But the trip is daunting in other ways as well. All of the counties that host prisons in Central Appalachia are over 95% white. According to the Sentencing Project, the black/white racial disparity in incarceration rates in the state of Virginia is 5:1. That is – for every one white person sent to prison, there are five black people sent. This is the same as the national average.

For many, the hardest part is arriving at a remote prison, only to be treated as a prisoner themselves. As one woman explained to me how it felt to be in the prison lobby, checking in for visitation under the gaze of four white officers, “It makes you not want to come back. Every time you come, they treat you like you’re not human.”

The Sounds of Life and Love

In 2014, My Calls from Home co-hosts and I raised donations from a local church to fund free van trips for families to go visit. It was around this time I had the idea for the Restorative Radio audio postcard project.

I wanted to do something collaborative with the people I was speaking with on the phone each week — a project where we could get to know each other in the process, where we’d all materialize into actual people meeting face to face.

Hugely inspired by the work of Radio Diaries, I also wanted to push the Calls from Home format further, to see how we could use the art of sound recording to bring the outside world in; to create long form, professional quality, sound rich audio pieces that could express more than is possible in a straight voice message. The idea was to work with people to record the sounds of their own lives, in their own communities; the sounds of walking through their neighborhood, of a family gathering, of putting children to bed. Then to weave these soundscapes together with music, personal thoughts and reflections, hopes, dreams and memories.

I have learned how so much of having a loved one incarcerated is about waiting and wading through mazes of bureaucracy, feeling like there is so little you can do. People wait for approval to visit, wait to be able to afford the trip, wait for news from a lawyer, for letters to be received, for lockdown to be lifted, for months and years to pass. I hoped this could be a therapeutic process for family members — to actively create something beautiful for the person they love inside, to share their own world in their own terms. We didn’t need any approval from the prisons to do this. We just needed access to public airwaves.

I reached out to regular callers to the Calls from Home show to ask for their input on the idea and if they would like to work together. Michelle Hudson, whose husband William is serving a life sentence under Virginia’s three strikes laws, in a prison seven hours from home, wrote back:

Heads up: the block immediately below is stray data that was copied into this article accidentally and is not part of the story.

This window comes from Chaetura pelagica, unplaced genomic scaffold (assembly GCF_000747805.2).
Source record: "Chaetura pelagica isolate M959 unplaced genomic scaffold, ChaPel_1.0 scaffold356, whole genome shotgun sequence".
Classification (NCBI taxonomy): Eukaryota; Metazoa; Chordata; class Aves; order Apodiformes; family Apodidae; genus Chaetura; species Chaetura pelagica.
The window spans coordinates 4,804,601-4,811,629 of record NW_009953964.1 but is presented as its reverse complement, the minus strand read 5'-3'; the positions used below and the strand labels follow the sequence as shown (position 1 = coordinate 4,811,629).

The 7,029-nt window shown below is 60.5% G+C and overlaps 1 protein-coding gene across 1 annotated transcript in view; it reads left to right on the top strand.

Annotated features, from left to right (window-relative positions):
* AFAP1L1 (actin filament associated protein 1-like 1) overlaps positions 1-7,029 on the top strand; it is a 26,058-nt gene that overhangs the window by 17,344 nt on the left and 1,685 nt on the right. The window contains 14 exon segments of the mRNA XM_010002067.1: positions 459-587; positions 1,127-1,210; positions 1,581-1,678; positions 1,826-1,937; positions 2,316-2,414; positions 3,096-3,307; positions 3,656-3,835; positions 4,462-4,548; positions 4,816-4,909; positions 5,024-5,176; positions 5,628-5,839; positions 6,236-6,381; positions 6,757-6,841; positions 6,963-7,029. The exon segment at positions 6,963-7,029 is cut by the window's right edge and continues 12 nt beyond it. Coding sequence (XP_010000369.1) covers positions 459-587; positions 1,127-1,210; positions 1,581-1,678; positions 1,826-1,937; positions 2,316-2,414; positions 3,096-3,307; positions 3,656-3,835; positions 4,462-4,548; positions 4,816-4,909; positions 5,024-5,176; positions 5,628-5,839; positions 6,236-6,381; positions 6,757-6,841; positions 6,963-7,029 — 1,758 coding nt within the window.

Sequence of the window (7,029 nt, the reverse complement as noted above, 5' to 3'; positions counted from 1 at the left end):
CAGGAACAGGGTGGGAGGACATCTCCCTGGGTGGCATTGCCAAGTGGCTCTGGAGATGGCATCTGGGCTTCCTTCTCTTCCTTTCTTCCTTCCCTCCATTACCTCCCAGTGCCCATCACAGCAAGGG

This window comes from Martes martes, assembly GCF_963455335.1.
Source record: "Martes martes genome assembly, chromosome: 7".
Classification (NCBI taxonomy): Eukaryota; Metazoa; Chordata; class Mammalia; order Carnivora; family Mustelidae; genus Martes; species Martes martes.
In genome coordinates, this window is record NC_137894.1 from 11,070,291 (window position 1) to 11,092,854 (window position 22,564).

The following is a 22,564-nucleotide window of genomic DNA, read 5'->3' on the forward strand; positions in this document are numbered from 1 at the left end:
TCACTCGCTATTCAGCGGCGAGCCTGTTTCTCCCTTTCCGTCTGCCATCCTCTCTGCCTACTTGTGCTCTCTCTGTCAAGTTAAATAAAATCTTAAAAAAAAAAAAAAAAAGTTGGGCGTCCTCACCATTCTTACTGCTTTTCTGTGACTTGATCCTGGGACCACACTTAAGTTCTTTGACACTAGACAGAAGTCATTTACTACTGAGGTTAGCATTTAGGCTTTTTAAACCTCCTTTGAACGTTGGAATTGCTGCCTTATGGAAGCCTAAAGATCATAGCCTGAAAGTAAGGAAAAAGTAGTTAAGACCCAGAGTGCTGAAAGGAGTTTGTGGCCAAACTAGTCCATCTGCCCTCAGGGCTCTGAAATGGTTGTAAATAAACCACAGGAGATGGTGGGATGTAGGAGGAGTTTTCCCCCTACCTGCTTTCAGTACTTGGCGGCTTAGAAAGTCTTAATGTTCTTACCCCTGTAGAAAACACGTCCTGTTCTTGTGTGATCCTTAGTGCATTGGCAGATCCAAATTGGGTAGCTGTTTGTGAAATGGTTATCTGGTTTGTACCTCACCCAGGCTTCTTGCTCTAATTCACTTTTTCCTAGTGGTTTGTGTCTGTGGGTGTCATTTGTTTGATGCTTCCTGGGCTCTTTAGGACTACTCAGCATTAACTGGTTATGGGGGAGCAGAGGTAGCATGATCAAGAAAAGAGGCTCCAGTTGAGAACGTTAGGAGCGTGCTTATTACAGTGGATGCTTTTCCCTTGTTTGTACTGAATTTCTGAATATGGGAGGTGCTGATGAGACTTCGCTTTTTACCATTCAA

Calls From Home has become his ‘eyes’ for seeing into our lives on the outside. Sound has become his sight and escape from daily prison life. He has been with me while I’m walking outside on the beach or around the track, and he pays attention to something as simple as the sound of my footsteps. I believe audio postcards will bring life to those who are incarcerated. Can you imagine hearing the sounds of your family celebrating a grandparent’s birthday, or the first cry of a newborn? Audio postcards will not only give them the opportunity to stay closely connected to their loved ones, but it will challenge them to make positive changes so they can return home and become actively involved with the sounds that they have come to love. Connecting the sounds of life and love to provide vision for the incarcerated — that’s what audio postcards will do! Enhance life for those who cannot participate or see the joys of life taking place on the outside.

By the fall of 2015, I’d left WMMT as staff and was working on Restorative Radio full time. I used the money we’d raised to organize two van trips to visit supermax prisons in southwest Virginia. I poured through our Calls from Home contact sheets and invited every single person we had a phone number for who lived in Virginia to come on the trip.

The first trip took place the last weekend of September. I rented a 15-passenger van and picked a meeting spot — 11 pm Friday night at a Greyhound bus station in Richmond, Virginia. All the costs of travel were covered, but people had to pay for their own motel room. We drove overnight so family members could go to both days of weekend visitation, but only have to pay for one night at a motel. We arrived at each prison right before visitation started at 9 am. One woman was coming to see her son for the first time in fifteen years. Almost no one had been able to visit in years.

That Saturday night, over pizza and potato salad, we laughed about funny moments on the Calls from Home show, debriefed the day’s visitation, and got to know each other. Almost everyone I worked with on the Restorative Radio Audio Postcard series I first met on these van trips.

Lessie Gardner (L) Louise Goode (center). Photo by Raymond Thomas
Lessie Gardner (L) Louise Goode (center) on a van trip, arriving at Red Onion State Prison. Photo by Raymond Thompson
Listen to “Restorative Radio”
Listen to “Restorative Radio”
Listen to “Restorative Radio”